Verse 11 King Artaxerxes gave a letter to Ezra.
In this letter, the king tells Ezra what to do when Ezra goes to Jerusalem. The letter also has instructions for the leaders of the people whom Ezra will meet in Judah.
Verses 12-20 Artaxerxes did not really *worship the real God. Kings Cyrus and Darius, who ruled before Artaxerxes, did not *worship the real God either. However they all helped the *Jews after the *exile because God was in control. God even used great kings who did not serve him to bring about his plan for his people. God made these kings to be generous to the *Jews and to the work at the *temple.
These kings also had political reasons for their actions. The kings wanted the people that they ruled over to be content. The people would be content if they were freely able to *worship their own gods. Also the kings wanted the gods that their people *worshipped to be kind to them too (Ezra 6:10; 7:23). So God did not force these kings to do his work. They did these things because they wanted to.
So King Artaxerxes sent Ezra to Jerusalem. The king allowed other *Jews to go with Ezra if they wanted to. The king told Ezra to make sure that the people in Judah were obeying the law of God.
The king also gave Ezra silver and gold from Babylonia to pay for the work of the *temple. The king told Ezra to use this silver and gold to pay for the *sacrifices to God. If Ezra needed anything more for the work of the *temple then the king would pay the cost.
Verses 21-24 The king’s letter also gave orders to the leaders of the people in the district round Judah. The king ordered his officials to help the *Jews. He told them to give the *Jews all that they needed for their *sacrifices to God. He even told them not to take taxes from the people who worked in the *temple. The king did not want the God whom the *Jews served to be angry with him.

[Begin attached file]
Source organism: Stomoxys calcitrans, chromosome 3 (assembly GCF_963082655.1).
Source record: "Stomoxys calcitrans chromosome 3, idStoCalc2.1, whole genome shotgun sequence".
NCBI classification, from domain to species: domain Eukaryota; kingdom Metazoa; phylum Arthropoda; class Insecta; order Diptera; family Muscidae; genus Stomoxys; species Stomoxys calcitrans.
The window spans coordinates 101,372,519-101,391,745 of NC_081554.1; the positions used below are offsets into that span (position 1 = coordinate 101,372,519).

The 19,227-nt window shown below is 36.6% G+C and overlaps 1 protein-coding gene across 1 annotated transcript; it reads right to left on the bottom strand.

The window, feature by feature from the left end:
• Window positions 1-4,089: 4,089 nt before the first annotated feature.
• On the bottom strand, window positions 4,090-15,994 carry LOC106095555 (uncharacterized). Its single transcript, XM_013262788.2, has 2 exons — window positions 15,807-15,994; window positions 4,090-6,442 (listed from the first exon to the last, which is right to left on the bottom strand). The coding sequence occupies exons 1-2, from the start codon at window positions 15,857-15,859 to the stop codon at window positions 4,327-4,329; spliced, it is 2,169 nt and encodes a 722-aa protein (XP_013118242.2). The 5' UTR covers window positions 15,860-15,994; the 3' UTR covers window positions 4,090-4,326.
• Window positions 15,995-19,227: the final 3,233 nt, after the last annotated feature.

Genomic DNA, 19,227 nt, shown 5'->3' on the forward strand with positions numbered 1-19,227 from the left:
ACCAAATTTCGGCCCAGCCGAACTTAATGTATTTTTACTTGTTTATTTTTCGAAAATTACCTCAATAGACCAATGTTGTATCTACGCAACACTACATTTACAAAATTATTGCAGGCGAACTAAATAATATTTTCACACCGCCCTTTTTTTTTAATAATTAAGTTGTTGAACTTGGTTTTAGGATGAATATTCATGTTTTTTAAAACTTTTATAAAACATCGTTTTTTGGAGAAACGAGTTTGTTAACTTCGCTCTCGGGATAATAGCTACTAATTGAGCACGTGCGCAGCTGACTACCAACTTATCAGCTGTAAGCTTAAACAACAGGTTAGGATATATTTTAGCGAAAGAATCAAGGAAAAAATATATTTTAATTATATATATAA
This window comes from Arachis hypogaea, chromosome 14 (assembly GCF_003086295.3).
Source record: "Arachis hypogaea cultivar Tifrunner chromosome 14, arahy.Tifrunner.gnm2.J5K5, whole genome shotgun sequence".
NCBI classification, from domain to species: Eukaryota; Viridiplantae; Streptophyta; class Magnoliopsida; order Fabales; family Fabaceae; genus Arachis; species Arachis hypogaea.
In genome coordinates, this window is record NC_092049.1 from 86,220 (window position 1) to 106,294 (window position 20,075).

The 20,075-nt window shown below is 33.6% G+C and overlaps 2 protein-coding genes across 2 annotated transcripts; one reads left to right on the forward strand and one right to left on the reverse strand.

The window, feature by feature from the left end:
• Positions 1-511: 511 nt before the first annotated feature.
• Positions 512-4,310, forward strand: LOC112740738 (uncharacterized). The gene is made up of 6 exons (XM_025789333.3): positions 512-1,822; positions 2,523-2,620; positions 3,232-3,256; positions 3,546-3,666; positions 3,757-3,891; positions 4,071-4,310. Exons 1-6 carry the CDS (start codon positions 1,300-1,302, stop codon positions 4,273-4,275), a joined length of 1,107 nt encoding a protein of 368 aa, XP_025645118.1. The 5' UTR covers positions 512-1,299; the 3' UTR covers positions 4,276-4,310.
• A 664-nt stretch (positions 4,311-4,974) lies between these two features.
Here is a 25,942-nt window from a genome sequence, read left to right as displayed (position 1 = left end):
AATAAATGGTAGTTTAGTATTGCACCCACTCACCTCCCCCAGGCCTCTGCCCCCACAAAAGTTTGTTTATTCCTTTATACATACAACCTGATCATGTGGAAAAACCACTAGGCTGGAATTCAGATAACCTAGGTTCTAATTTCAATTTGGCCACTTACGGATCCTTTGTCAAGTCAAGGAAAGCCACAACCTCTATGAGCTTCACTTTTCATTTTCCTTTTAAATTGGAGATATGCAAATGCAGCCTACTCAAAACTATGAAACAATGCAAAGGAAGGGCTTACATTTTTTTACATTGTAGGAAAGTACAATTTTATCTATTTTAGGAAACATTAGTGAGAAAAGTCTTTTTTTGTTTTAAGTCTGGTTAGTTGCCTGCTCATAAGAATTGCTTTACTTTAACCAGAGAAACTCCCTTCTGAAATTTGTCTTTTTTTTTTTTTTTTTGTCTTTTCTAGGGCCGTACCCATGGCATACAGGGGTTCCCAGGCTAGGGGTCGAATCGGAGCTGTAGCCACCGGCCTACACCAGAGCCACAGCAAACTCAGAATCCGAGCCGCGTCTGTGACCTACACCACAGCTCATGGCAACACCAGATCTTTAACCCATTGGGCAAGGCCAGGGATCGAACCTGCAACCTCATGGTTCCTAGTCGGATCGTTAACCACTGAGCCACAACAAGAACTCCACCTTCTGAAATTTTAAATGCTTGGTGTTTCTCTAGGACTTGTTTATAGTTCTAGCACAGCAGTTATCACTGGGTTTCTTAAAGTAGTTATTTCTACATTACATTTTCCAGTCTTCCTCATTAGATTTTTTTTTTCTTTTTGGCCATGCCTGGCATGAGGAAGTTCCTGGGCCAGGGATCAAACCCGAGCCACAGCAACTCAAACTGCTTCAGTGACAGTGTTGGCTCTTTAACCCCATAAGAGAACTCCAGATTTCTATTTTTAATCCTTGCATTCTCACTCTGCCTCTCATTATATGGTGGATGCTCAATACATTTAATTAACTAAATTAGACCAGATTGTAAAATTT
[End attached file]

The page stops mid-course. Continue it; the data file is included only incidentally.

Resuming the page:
Verses 25-26 King Artaxerxes knew that Ezra was a wise man. He knew that God had given Ezra this wisdom. The king wanted the people to obey the law of God as well as the laws of the *kingdom. So the king gave the authority to Ezra to appoint men who would be good judges. The king also ordered Ezra to teach the law of God to the people. The king also gave legal authority to Ezra. Ezra should punish anyone who did not obey the law of God or the law of the king.
Verses 27-28 Ezra might have been afraid to go to ask the king for help. (See Esther 4:11.) But he knew that God was with him. He knew that God had made the king do all these things to help Ezra and the *Jews. God had even given these good desires to the men who advised the king.
So Ezra went to Judah with some of the leaders of the *Jews.